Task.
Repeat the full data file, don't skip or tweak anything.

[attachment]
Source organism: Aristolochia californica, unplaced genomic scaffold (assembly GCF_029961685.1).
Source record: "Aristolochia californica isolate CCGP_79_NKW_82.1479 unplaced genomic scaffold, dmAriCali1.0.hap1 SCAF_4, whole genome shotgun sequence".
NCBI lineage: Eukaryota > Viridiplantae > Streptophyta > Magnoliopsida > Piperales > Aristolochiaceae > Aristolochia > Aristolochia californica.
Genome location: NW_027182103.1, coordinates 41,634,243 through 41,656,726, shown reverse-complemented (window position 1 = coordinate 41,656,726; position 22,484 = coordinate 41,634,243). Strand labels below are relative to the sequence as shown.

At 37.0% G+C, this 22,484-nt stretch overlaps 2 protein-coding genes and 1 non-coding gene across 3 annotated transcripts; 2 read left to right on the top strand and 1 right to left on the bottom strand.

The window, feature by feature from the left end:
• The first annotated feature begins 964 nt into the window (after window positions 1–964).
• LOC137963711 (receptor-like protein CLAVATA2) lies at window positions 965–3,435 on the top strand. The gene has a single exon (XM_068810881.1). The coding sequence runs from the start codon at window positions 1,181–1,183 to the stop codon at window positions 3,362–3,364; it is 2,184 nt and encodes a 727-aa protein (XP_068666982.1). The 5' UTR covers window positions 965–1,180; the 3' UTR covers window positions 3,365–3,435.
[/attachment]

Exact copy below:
Source organism: Aristolochia californica, unplaced genomic scaffold (assembly GCF_029961685.1).
Source record: "Aristolochia californica isolate CCGP_79_NKW_82.1479 unplaced genomic scaffold, dmAriCali1.0.hap1 SCAF_4, whole genome shotgun sequence".
NCBI lineage: Eukaryota > Viridiplantae > Streptophyta > Magnoliopsida > Piperales > Aristolochiaceae > Aristolochia > Aristolochia californica.
Genome location: NW_027182103.1, coordinates 41,634,243 through 41,656,726, shown reverse-complemented (window position 1 = coordinate 41,656,726; position 22,484 = coordinate 41,634,243). Strand labels below are relative to the sequence as shown.

At 37.0% G+C, this 22,484-nt stretch overlaps 2 protein-coding genes and 1 non-coding gene across 3 annotated transcripts; 2 read left to right on the top strand and 1 right to left on the bottom strand.

The window, feature by feature from the left end:
• The first annotated feature begins 964 nt into the window (after window positions 1–964).
• LOC137963711 (receptor-like protein CLAVATA2) lies at window positions 965–3,435 on the top strand. The gene has a single exon (XM_068810881.1). The coding sequence runs from the start codon at window positions 1,181–1,183 to the stop codon at window positions 3,362–3,364; it is 2,184 nt and encodes a 727-aa protein (XP_068666982.1). The 5' UTR covers window positions 965–1,180; the 3' UTR covers window positions 3,365–3,435.